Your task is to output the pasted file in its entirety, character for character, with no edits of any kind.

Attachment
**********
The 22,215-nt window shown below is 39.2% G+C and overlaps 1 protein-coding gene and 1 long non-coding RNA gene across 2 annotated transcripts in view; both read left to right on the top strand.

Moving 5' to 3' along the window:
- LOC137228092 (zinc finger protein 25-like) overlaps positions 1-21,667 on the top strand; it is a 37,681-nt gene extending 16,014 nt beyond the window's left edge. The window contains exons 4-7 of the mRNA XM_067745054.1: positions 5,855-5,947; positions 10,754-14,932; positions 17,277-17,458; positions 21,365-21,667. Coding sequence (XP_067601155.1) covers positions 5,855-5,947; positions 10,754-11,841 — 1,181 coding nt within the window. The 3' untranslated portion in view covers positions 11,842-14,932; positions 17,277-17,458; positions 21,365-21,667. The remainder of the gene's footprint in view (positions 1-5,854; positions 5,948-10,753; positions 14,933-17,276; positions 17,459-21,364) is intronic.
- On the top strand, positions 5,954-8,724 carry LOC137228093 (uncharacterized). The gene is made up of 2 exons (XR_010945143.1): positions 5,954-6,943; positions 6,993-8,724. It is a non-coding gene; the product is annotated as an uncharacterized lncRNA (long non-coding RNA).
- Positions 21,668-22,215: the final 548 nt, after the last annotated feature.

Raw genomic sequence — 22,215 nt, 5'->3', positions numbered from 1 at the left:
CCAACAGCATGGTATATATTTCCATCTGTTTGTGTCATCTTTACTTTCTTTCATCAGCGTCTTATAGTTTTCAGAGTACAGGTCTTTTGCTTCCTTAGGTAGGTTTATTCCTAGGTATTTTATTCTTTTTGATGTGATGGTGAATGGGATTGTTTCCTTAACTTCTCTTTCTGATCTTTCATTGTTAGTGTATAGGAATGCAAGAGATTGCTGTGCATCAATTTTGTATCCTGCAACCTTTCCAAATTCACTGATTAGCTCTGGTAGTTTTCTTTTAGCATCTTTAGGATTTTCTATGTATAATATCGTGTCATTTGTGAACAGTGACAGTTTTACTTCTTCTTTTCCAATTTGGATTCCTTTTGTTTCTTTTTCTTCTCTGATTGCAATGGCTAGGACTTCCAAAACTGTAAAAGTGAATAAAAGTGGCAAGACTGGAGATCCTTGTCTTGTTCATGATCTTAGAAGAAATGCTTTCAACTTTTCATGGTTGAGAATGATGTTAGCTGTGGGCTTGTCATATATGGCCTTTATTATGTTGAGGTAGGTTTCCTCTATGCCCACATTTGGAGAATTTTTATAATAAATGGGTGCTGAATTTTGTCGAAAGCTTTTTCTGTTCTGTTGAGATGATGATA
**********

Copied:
The 22,215-nt window shown below is 39.2% G+C and overlaps 1 protein-coding gene and 1 long non-coding RNA gene across 2 annotated transcripts in view; both read left to right on the top strand.

Moving 5' to 3' along the window:
- LOC137228092 (zinc finger protein 25-like) overlaps positions 1-21,667 on the top strand; it is a 37,681-nt gene extending 16,014 nt beyond the window's left edge. The window contains exons 4-7 of the mRNA XM_067745054.1: positions 5,855-5,947; positions 10,754-14,932; positions 17,277-17,458; positions 21,365-21,667. Coding sequence (XP_067601155.1) covers positions 5,855-5,947; positions 10,754-11,841 — 1,181 coding nt within the window. The 3' untranslated portion in view covers positions 11,842-14,932; positions 17,277-17,458; positions 21,365-21,667. The remainder of the gene's footprint in view (positions 1-5,854; positions 5,948-10,753; positions 14,933-17,276; positions 17,459-21,364) is intronic.
- On the top strand, positions 5,954-8,724 carry LOC137228093 (uncharacterized). The gene is made up of 2 exons (XR_010945143.1): positions 5,954-6,943; positions 6,993-8,724. It is a non-coding gene; the product is annotated as an uncharacterized lncRNA (long non-coding RNA).
- Positions 21,668-22,215: the final 548 nt, after the last annotated feature.

Raw genomic sequence — 22,215 nt, 5'->3', positions numbered from 1 at the left:
CCAACAGCATGGTATATATTTCCATCTGTTTGTGTCATCTTTACTTTCTTTCATCAGCGTCTTATAGTTTTCAGAGTACAGGTCTTTTGCTTCCTTAGGTAGGTTTATTCCTAGGTATTTTATTCTTTTTGATGTGATGGTGAATGGGATTGTTTCCTTAACTTCTCTTTCTGATCTTTCATTGTTAGTGTATAGGAATGCAAGAGATTGCTGTGCATCAATTTTGTATCCTGCAACCTTTCCAAATTCACTGATTAGCTCTGGTAGTTTTCTTTTAGCATCTTTAGGATTTTCTATGTATAATATCGTGTCATTTGTGAACAGTGACAGTTTTACTTCTTCTTTTCCAATTTGGATTCCTTTTGTTTCTTTTTCTTCTCTGATTGCAATGGCTAGGACTTCCAAAACTGTAAAAGTGAATAAAAGTGGCAAGACTGGAGATCCTTGTCTTGTTCATGATCTTAGAAGAAATGCTTTCAACTTTTCATGGTTGAGAATGATGTTAGCTGTGGGCTTGTCATATATGGCCTTTATTATGTTGAGGTAGGTTTCCTCTATGCCCACATTTGGAGAATTTTTATAATAAATGGGTGCTGAATTTTGTCGAAAGCTTTTTCTGTTCTGTTGAGATGATGATA